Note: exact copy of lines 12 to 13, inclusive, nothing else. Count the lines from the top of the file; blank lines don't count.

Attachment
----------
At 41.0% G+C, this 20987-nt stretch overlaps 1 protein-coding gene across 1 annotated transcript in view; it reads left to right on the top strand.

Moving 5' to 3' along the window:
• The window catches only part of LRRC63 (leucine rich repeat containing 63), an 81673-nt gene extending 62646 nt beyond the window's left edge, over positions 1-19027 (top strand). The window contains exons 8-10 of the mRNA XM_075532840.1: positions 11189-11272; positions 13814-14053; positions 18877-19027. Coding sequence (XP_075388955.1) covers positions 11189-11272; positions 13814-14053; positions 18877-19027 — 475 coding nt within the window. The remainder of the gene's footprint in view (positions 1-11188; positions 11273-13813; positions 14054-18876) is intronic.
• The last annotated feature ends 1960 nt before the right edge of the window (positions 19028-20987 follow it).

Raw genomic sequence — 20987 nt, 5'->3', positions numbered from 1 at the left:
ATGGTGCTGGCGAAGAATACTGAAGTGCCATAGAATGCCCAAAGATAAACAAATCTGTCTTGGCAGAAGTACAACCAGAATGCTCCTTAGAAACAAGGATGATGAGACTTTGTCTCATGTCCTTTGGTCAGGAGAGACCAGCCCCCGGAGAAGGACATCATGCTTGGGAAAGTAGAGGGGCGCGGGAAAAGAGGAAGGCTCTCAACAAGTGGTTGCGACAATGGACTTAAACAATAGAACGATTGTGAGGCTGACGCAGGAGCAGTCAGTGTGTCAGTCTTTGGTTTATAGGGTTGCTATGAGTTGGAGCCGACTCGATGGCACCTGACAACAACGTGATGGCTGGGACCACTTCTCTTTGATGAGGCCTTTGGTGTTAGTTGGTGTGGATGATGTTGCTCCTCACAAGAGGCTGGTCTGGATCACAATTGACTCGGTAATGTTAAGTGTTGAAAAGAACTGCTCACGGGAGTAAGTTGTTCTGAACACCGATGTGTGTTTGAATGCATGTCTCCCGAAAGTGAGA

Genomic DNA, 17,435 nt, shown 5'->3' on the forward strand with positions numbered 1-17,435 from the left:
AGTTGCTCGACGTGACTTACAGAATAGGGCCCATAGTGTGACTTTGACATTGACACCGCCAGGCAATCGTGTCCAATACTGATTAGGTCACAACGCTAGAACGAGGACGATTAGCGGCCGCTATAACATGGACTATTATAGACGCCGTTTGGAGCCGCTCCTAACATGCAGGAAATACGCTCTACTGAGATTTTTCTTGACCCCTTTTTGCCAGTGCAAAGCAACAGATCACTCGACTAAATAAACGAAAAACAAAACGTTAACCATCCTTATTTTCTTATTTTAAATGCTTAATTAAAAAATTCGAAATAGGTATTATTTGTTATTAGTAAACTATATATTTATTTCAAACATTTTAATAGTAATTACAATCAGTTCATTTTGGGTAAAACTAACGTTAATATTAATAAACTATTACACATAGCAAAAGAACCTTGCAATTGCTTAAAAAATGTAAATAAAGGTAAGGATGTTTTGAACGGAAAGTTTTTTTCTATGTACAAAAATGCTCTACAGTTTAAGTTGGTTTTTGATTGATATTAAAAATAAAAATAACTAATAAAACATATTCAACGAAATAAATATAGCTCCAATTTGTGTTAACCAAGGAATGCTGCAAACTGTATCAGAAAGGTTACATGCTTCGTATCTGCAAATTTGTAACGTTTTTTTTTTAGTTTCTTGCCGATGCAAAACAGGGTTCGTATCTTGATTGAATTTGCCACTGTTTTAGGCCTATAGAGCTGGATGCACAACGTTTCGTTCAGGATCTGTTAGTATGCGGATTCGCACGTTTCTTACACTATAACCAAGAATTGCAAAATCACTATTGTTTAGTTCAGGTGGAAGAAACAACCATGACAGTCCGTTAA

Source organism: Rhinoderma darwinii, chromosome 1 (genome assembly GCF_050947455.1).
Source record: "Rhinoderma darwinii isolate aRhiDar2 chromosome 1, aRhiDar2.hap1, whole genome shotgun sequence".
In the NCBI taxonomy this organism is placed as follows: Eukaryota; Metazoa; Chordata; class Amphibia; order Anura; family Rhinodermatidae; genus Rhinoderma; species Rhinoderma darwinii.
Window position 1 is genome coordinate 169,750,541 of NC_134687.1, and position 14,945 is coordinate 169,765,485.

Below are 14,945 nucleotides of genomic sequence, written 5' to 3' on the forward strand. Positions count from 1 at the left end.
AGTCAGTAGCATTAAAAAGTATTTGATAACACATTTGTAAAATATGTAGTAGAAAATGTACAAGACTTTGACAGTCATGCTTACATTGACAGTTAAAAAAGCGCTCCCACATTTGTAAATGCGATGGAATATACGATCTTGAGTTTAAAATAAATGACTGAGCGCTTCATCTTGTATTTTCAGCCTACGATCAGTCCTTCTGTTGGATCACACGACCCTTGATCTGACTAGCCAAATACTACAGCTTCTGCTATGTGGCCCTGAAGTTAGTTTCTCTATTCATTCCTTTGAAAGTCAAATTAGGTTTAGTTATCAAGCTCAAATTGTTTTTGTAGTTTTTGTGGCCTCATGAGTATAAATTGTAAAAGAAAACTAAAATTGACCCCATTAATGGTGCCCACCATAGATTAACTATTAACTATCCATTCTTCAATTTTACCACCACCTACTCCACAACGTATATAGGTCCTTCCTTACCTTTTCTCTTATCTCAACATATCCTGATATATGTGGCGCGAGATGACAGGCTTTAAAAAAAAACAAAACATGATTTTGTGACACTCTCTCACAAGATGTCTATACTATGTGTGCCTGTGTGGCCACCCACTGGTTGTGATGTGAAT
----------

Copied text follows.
Window position 1 is genome coordinate 169,750,541 of NC_134687.1, and position 14,945 is coordinate 169,765,485.

Below are 14,945 nucleotides of genomic sequence, written 5' to 3' on the forward strand. Positions count from 1 at the left end.